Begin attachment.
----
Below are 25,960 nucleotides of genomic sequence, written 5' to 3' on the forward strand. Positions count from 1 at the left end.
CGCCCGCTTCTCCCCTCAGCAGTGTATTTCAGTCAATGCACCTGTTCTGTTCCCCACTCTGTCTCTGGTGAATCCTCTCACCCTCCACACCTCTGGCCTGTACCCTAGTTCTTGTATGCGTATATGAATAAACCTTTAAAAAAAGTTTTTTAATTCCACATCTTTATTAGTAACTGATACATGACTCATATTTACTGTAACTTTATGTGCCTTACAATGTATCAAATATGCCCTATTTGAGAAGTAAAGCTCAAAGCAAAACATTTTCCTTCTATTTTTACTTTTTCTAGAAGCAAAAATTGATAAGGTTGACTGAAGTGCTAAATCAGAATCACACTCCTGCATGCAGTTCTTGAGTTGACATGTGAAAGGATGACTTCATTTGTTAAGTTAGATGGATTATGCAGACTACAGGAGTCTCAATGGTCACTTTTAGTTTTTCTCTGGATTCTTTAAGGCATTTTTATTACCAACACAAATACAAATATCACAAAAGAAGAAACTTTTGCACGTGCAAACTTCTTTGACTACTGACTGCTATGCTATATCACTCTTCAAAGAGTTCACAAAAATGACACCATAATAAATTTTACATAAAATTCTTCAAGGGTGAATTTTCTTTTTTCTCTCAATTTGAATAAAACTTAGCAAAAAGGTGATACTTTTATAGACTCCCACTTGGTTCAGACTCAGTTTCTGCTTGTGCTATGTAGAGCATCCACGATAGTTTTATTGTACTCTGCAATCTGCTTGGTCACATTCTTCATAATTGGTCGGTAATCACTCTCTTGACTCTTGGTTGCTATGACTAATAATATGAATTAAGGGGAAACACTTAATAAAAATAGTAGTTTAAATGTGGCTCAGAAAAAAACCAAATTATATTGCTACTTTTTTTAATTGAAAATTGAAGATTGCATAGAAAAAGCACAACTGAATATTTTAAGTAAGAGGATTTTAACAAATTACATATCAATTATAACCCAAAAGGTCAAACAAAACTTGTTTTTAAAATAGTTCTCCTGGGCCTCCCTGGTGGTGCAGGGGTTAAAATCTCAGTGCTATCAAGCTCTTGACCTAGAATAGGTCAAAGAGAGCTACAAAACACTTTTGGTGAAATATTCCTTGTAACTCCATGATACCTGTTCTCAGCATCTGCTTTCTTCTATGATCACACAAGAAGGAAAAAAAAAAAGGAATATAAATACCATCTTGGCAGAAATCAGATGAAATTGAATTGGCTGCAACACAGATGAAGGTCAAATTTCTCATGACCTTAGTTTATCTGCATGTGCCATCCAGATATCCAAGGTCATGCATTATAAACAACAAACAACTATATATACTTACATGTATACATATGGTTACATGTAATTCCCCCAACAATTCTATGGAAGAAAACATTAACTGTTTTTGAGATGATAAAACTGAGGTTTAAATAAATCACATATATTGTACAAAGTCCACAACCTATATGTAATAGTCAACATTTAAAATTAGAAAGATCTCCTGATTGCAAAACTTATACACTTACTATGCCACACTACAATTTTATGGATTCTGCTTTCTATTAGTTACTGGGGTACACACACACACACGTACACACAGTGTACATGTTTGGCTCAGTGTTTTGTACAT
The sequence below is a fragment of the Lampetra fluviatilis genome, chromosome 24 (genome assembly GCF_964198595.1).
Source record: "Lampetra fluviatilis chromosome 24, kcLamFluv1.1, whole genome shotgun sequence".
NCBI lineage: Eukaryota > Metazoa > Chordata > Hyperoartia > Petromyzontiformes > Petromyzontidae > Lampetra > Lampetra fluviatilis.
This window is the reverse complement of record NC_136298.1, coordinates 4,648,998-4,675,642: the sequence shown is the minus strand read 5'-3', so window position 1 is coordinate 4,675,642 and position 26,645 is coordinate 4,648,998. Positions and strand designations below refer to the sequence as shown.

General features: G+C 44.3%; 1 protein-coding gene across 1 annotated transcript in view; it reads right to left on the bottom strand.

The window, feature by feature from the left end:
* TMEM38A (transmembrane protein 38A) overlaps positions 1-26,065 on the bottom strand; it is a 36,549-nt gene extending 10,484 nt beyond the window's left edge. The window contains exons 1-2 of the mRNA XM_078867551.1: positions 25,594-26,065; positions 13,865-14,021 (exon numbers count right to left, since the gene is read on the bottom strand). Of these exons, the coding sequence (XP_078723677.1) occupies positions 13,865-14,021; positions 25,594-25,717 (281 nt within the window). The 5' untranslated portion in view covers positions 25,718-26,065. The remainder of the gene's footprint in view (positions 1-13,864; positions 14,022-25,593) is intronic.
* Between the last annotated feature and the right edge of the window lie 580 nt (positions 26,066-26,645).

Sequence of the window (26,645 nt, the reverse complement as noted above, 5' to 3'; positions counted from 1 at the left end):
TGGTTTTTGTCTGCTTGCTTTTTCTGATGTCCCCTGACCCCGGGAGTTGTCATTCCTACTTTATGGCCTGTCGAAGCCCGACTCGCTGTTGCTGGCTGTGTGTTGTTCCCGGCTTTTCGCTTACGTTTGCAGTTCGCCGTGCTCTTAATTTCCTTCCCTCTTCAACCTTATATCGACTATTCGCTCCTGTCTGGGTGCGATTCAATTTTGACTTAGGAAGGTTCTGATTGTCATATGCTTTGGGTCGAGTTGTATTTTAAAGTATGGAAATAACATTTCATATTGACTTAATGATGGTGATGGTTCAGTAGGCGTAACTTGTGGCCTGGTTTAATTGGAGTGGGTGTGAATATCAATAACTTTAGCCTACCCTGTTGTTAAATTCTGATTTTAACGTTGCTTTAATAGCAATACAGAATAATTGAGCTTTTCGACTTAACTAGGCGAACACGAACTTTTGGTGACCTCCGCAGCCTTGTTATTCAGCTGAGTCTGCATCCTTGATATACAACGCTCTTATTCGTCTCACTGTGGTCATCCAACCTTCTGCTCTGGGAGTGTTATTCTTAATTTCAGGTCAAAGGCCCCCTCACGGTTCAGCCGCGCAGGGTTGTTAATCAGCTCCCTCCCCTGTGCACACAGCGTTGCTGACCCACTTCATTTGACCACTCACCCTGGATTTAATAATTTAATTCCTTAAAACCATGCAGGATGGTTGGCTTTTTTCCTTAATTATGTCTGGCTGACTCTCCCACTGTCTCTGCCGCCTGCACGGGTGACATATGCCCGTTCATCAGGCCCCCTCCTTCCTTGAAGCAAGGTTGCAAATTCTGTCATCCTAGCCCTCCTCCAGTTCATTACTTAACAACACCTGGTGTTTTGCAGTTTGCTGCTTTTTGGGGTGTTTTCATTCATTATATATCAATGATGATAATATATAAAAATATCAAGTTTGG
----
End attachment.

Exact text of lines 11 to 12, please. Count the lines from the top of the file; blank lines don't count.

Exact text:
Sequence of the window (26,645 nt, the reverse complement as noted above, 5' to 3'; positions counted from 1 at the left end):
TGGTTTTTGTCTGCTTGCTTTTTCTGATGTCCCCTGACCCCGGGAGTTGTCATTCCTACTTTATGGCCTGTCGAAGCCCGACTCGCTGTTGCTGGCTGTGTGTTGTTCCCGGCTTTTCGCTTACGTTTGCAGTTCGCCGTGCTCTTAATTTCCTTCCCTCTTCAACCTTATATCGACTATTCGCTCCTGTCTGGGTGCGATTCAATTTTGACTTAGGAAGGTTCTGATTGTCATATGCTTTGGGTCGAGTTGTATTTTAAAGTATGGAAATAACATTTCATATTGACTTAATGATGGTGATGGTTCAGTAGGCGTAACTTGTGGCCTGGTTTAATTGGAGTGGGTGTGAATATCAATAACTTTAGCCTACCCTGTTGTTAAATTCTGATTTTAACGTTGCTTTAATAGCAATACAGAATAATTGAGCTTTTCGACTTAACTAGGCGAACACGAACTTTTGGTGACCTCCGCAGCCTTGTTATTCAGCTGAGTCTGCATCCTTGATATACAACGCTCTTATTCGTCTCACTGTGGTCATCCAACCTTCTGCTCTGGGAGTGTTATTCTTAATTTCAGGTCAAAGGCCCCCTCACGGTTCAGCCGCGCAGGGTTGTTAATCAGCTCCCTCCCCTGTGCACACAGCGTTGCTGACCCACTTCATTTGACCACTCACCCTGGATTTAATAATTTAATTCCTTAAAACCATGCAGGATGGTTGGCTTTTTTCCTTAATTATGTCTGGCTGACTCTCCCACTGTCTCTGCCGCCTGCACGGGTGACATATGCCCGTTCATCAGGCCCCCTCCTTCCTTGAAGCAAGGTTGCAAATTCTGTCATCCTAGCCCTCCTCCAGTTCATTACTTAACAACACCTGGTGTTTTGCAGTTTGCTGCTTTTTGGGGTGTTTTCATTCATTATATATCAATGATGATAATATATAAAAATATCAAGTTTGG